PayPal ceased operations in Turkey as of Monday, after the country's banking watchdog rejected the company's license, saying it failed to comply with localization regulations.

The move is being decried by small business owners who depend on the money transferring service for nearly all their transactions. For many, PayPal is the only option for doing business globally.

"This is huge. This is economically devastating to many, many people," said one small business owner who sells Turkey-focused items, such as bathhouse towels and coffee grinders, via online platforms.

The businesswoman, who has revenue streams of about 8,000 dollars a month, asked not to be identified as she has rerouted her transactions through brokers, the only way to get around the shutdown.

This method raises the cost of doing business as there are additional transaction fees and the transfers take longer.

Artisanal products, such as art and ceramics, are often sold from Turkey to Europe using platforms like Etsy, a peer-to-peer marketplace, or Ebay.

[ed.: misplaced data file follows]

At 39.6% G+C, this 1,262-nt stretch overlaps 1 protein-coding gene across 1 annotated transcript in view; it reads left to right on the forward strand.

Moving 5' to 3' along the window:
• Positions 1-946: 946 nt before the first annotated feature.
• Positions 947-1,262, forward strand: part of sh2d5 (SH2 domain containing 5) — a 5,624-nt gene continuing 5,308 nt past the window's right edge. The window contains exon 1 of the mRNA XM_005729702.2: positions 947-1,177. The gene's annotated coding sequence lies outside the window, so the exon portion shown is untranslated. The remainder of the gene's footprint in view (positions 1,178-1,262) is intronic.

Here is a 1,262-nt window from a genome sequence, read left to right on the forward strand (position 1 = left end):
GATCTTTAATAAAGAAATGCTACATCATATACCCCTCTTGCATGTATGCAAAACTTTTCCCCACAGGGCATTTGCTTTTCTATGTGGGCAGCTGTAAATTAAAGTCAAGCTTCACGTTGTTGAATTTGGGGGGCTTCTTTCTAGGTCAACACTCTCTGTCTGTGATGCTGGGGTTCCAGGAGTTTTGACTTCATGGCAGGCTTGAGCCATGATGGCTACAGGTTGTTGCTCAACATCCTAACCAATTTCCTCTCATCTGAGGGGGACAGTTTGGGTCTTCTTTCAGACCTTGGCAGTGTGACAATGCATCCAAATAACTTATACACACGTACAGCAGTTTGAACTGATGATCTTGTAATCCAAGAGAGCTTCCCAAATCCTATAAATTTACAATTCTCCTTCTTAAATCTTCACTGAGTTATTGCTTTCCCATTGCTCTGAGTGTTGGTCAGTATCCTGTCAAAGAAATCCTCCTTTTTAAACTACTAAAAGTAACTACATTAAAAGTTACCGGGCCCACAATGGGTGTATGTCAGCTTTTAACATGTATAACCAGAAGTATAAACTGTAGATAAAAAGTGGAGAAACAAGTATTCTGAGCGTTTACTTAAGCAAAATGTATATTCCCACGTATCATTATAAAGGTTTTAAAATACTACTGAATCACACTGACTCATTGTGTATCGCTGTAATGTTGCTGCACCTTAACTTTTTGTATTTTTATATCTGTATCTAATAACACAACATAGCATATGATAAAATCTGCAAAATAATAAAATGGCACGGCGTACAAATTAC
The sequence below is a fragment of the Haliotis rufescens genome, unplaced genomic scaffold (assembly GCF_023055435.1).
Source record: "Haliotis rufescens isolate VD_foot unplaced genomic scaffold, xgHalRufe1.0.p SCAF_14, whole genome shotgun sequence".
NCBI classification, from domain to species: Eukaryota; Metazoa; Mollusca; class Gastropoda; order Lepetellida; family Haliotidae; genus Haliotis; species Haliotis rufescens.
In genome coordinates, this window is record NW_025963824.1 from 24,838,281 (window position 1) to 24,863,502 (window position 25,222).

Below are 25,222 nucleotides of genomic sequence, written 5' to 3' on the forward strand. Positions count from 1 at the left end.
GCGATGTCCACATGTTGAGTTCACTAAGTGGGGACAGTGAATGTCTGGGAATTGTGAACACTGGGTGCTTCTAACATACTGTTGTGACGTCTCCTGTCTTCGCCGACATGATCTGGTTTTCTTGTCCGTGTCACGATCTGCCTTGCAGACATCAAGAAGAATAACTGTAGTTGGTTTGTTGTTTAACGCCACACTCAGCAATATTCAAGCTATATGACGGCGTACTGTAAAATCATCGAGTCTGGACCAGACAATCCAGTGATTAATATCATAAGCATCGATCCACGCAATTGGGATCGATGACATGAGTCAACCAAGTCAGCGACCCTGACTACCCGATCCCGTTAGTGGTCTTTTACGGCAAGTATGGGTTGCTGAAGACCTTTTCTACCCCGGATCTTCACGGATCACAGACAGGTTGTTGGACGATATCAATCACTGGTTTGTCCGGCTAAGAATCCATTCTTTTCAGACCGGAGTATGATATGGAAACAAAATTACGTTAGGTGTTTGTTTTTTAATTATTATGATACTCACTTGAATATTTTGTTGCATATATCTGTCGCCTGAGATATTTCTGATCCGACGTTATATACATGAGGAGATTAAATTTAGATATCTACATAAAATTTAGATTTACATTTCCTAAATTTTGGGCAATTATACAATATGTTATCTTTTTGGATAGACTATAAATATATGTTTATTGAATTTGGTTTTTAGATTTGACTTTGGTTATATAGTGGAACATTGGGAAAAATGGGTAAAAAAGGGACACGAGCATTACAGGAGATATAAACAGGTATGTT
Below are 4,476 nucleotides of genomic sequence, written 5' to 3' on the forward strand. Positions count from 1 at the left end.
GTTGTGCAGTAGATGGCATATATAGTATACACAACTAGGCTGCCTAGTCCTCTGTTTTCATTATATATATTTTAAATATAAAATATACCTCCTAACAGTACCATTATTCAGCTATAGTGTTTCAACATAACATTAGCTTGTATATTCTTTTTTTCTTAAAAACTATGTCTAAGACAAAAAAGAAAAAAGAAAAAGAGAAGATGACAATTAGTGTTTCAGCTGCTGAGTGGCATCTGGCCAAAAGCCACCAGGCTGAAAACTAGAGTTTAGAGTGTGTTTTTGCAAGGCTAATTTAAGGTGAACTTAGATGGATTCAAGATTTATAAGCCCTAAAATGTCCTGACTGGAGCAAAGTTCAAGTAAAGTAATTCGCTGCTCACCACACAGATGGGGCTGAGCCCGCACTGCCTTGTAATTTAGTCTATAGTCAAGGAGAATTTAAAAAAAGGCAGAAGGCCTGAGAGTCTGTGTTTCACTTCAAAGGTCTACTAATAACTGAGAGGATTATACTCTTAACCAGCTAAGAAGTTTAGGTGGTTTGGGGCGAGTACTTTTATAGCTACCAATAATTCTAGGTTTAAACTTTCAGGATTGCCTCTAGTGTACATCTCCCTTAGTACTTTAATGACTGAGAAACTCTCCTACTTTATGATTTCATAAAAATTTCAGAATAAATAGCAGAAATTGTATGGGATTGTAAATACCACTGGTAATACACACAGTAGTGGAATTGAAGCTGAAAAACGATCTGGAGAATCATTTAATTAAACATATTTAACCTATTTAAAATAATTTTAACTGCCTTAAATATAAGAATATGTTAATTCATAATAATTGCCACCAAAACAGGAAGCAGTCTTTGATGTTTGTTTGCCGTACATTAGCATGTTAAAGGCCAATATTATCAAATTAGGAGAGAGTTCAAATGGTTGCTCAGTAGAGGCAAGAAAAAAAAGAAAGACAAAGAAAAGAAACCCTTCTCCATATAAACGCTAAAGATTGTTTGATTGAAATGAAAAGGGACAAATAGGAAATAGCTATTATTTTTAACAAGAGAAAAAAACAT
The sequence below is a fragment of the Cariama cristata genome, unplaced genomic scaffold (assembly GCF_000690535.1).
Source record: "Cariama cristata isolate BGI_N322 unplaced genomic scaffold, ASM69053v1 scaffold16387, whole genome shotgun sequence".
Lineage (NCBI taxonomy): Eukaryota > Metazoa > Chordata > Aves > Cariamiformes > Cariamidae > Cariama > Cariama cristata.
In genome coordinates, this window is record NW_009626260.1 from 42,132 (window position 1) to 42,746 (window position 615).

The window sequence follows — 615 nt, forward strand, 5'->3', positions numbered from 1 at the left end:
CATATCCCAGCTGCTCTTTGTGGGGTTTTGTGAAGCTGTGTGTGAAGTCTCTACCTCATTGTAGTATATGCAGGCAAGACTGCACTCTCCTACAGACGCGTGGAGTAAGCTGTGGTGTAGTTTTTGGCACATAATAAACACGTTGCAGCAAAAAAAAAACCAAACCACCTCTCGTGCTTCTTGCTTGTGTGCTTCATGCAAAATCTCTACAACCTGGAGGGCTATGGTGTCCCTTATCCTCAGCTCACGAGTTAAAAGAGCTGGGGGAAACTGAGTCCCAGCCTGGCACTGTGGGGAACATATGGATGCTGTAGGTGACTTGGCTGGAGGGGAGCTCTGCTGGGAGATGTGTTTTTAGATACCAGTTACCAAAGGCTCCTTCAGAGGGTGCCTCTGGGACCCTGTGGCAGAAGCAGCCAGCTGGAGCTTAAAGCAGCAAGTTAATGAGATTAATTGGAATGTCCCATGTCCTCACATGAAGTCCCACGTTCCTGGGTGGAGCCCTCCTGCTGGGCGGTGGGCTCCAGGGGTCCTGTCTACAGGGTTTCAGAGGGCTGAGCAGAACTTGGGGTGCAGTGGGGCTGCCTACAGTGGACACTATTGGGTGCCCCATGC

Shoppers at these online bazaars prefer PayPal as it offers insurance against fraud and does not require handing over credit card details.According to PayPal, Turkey wants the company to "fully localize" its systems.

"We respect Turkey’s desire to have information technology infrastructure deployed within its borders," the company said in a statement issued to the website TechCrunch last week.

"However, PayPal utilizes a global payments platform that operates across more than 200 markets, rather than maintaining local payments platforms with dedicated technology infrastructure in any single country."

The Turkish Banking Regulation and Supervision Agency (BDDK) was quoted by the state-run Anadolu news agency as saying the license was rejected as PayPal declined to comply with a law stipulating banking institutions localize their primary and secondary systems.

Turkey's run-in with tech companies is not limited to PayPal. The country has shut down Twitter and YouTube in the past and bans tens of thousands of websites. Numerous social media users have their accounts blocked in the country.

Critics say the government under President Recep Tayyip Erdogan, accused of growing increasingly authoritarian, is cutting into free speech.

More than 1,850 people are facing criminal charges over “insulting” the president, and journalists have been sentenced to jail time.

Turkey's economy last year showed surprising resilience, but the tourism sector is tanking. Last month, there was a 30-per-cent drop in the number of foreign visitors because of terrorism concerns and a row with Russia.

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